The two paragraphs before the paragraph that you quoted read as follows (bold text is mine):
for keyword signals that you are writing a loop. You next declare an iterator called
i that represents the current iteration of the loop. The iterator is constant within the body of the loop and only exists here; it is also managed for you by the compiler.
In the first iteration of the loop, its value is the first value in the range of the loop. Because you used
... to create an inclusive range of 1 through 5, the first value of
i is 1. In the second iteration, the value of i is 2, and so on. You can think of
i as being replaced with a new constant set to the next value in the range at the beginning of each iteration.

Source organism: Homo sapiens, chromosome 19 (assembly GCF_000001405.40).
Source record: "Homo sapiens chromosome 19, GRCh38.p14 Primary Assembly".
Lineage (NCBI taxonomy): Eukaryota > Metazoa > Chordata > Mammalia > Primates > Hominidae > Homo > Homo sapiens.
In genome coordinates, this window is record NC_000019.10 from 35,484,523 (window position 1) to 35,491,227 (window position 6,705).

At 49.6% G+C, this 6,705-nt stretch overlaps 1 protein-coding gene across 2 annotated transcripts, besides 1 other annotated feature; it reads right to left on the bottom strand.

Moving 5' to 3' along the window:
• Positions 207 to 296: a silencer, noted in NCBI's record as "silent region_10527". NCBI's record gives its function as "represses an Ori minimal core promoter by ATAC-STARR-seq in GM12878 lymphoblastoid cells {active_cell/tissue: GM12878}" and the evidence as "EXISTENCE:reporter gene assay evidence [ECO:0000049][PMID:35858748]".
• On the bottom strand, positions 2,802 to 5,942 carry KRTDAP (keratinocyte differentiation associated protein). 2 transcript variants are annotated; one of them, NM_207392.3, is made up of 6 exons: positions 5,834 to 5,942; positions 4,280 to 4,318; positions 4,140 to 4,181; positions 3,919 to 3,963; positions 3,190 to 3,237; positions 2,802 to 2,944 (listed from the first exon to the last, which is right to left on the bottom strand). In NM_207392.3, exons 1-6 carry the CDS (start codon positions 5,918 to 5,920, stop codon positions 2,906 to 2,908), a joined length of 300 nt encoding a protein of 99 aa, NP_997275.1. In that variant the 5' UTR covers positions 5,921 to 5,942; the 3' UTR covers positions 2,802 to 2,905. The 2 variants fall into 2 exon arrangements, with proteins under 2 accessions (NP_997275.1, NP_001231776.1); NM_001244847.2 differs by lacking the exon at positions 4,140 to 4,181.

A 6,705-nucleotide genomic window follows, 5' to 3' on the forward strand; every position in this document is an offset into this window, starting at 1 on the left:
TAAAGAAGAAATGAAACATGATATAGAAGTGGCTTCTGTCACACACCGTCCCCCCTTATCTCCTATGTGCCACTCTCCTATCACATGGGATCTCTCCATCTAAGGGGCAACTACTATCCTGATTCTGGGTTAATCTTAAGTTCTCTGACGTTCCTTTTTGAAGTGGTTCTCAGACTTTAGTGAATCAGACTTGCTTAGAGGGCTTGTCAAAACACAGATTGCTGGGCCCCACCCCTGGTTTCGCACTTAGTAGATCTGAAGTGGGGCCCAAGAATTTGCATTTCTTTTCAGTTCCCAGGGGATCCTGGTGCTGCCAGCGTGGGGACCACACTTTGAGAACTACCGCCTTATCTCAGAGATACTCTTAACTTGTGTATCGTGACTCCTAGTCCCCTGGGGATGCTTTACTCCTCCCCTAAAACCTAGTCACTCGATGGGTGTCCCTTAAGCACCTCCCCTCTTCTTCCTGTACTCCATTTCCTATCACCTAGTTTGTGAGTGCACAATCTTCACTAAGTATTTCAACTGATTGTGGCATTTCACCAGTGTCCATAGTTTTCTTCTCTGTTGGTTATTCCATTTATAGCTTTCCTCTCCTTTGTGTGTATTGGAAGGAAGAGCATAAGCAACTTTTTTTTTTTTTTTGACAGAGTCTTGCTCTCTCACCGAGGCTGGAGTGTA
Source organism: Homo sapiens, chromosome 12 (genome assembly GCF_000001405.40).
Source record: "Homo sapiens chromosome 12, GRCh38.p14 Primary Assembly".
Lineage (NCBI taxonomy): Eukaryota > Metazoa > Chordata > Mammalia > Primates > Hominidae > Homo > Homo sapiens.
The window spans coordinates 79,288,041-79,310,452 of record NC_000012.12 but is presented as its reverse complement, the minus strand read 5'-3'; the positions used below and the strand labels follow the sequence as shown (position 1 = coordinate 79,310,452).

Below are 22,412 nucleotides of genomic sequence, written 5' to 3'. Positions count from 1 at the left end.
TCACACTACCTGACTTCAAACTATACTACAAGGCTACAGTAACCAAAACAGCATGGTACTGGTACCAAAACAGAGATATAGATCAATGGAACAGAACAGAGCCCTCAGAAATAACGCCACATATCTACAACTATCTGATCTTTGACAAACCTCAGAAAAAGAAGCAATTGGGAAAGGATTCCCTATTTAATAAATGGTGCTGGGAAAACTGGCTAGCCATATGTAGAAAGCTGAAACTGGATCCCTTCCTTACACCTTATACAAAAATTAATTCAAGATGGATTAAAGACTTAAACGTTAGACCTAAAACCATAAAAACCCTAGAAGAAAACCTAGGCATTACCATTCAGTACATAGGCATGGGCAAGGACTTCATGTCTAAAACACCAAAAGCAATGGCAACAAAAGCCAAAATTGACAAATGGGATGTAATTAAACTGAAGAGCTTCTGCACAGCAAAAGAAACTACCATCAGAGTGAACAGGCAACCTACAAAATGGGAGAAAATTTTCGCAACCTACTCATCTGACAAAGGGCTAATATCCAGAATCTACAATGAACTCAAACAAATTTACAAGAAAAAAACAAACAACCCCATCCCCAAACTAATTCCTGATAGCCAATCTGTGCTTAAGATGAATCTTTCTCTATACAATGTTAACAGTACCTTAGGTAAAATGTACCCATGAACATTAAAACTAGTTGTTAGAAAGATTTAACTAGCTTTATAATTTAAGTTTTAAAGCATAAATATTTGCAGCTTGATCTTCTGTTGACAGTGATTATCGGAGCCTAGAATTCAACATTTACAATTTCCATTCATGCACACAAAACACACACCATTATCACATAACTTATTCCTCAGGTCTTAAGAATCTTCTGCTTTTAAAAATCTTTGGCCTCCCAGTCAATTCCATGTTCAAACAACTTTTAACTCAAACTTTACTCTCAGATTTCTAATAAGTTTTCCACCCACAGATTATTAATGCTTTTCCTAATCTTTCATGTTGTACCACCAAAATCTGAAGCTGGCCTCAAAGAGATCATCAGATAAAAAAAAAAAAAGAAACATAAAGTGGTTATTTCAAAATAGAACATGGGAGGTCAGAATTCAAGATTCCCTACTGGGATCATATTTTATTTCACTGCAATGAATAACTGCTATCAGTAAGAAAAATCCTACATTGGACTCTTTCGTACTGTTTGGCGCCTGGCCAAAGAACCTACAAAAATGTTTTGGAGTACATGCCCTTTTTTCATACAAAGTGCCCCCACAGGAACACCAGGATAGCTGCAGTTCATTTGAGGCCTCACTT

I think what is meant here is that
i is treated as a constant by the loop when it executes. So that’s probably what is meant by "as is the
let". It means that
i is a constant, so it’s as if it was created using the
let keyword rather than the
I think that it would be natural to assume that
i is a variable rather than a constant because we think of
i as changing each time the loop runs. And we all know that normally constants cannot change but variables can. But I suspect that the compiler implements things in a way that the loop runs like we have come to expect, despite
i being treated as a constant.
I’m making some guesses here, but that is my interpretation based on the two paragraphs I quoted.